David Isenberg: SPIEGEL – The President of Disappointments

Corruption, Government
David Isenberg

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SPIEGEL 06/14/2012 05:49 PM

The President of Disappointments

How Obama Has Failed to Deliver

By Ullrich Fichtner, Marc Hujer and Gregor Peter Schmitz

Barack Obama entered the White House as a savior. But he hasn't delivered. The ideological chasms in the US are as deep as they have ever been, with Republicans blocking the president at every turn. Who is responsible for his failure?

The United States of America, where yet another mammoth presidential campaign is taking shape, makes up less than 5 percent of the world's population. Yet it consumes about 25 percent of the world's oil. It has close to $16 trillion (€12.8 trillion) in debt, its expenditures will exceed its revenues by $1.3 trillion in this fiscal year alone, and the war in Afghanistan is costing it $2 billion. Each week. Many in this country are demanding peace in Syria, even as Washington quietly fights a dirty drone war in Pakistan. Some 169 prisoners are still stewing in Guantanamo. In Washington, D.C., the divide between the two political camps is so deep that it resembles an abyss. Is the current president of the United States really named Barack Obama? Is the era of George W. Bush really over?

Obama's first term in office will end in just a few months time. The giant, many-faceted country, 27 times the size of Germany, needs a new plan — a new project for the staggering global superpower. A president will be elected in November for 314 million citizens. A new president? Perhaps. It is conceivable that the first black president, Barack Obama, hailed as a savior when he came into office, will be replaced by the pale Mormon Mitt Romney, a Republican with somewhat dubious conservative credentials.

The office both men are vying for is the most difficult in the world. The US president's agenda is constantly jam packed with the weightiest and the most trivial of matters alike, 24 hours a day, seven days a week.

Sometimes major national projects and monumental global tasks are relegated to the periphery of that agenda, because domestic sports scandals or sexual improprieties capture the headlines, because lunatic pastors decide to burn Korans, or because new statistics are released showing that three-fourths of all Americans are overweight, more than 46 million live in poverty and gunshots kill more than 30,000 people a year, suicides included.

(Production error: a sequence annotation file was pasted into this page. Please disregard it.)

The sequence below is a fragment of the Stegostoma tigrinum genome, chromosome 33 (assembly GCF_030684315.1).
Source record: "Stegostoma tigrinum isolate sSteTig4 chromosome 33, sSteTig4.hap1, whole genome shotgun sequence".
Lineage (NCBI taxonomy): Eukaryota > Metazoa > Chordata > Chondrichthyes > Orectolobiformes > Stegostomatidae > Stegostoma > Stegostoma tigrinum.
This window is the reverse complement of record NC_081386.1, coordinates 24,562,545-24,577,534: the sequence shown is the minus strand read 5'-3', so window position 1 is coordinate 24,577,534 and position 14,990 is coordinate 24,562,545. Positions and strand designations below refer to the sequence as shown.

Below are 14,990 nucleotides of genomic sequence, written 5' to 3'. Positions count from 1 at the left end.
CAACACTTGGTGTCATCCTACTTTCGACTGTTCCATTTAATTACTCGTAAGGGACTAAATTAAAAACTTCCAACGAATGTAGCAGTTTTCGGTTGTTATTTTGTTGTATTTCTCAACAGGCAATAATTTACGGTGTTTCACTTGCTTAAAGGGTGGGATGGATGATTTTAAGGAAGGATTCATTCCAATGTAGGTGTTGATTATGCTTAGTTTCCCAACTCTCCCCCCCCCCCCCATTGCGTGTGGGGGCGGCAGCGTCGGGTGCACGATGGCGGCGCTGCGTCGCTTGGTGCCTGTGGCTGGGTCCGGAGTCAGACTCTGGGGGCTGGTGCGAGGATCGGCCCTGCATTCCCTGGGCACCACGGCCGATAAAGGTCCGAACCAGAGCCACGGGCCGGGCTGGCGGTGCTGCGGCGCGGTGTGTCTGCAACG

The fact that Kim Kardashian's marriage lasted only 72 days can have a longer-lasting impact on the news in America than any environmental policy initiative. High gasoline prices (in the US “high” means that a liter of gasoline costs the equivalent of €0.77, or less than half the price of gasoline in Germany) are so important to so many people that they could decide the election.

The fact that 52 percent of Republicans in Mississippi believe that Obama is a Muslim, or that 46 percent of Americans believe that man was created precisely as is written in the Bible can make political debates extraordinarily tedious.

Impossible? Not in America

Those who believe the above factoids have little to do with each other lack an understanding of the true situation inside the White House. Last year, for example, as Obama was sitting through what he called “the longest 40 minutes of my life,” during the Special Forces operation against Osama bin Laden, he was concurrently embroiled in a debate, instigated by his political enemies, over whether his birth certificate is genuine. Impossible? Not in America.

Obama and his staff are constantly making decisions about what happens to be important at any given moment, based on daily events, click rates and noise levels. They stand in the middle of tornado made up of thousands of tiny news items, Internet discoveries and artificial scandals that a tireless, highly professional media industry is constantly producing — in alliance with the world's busiest web community.

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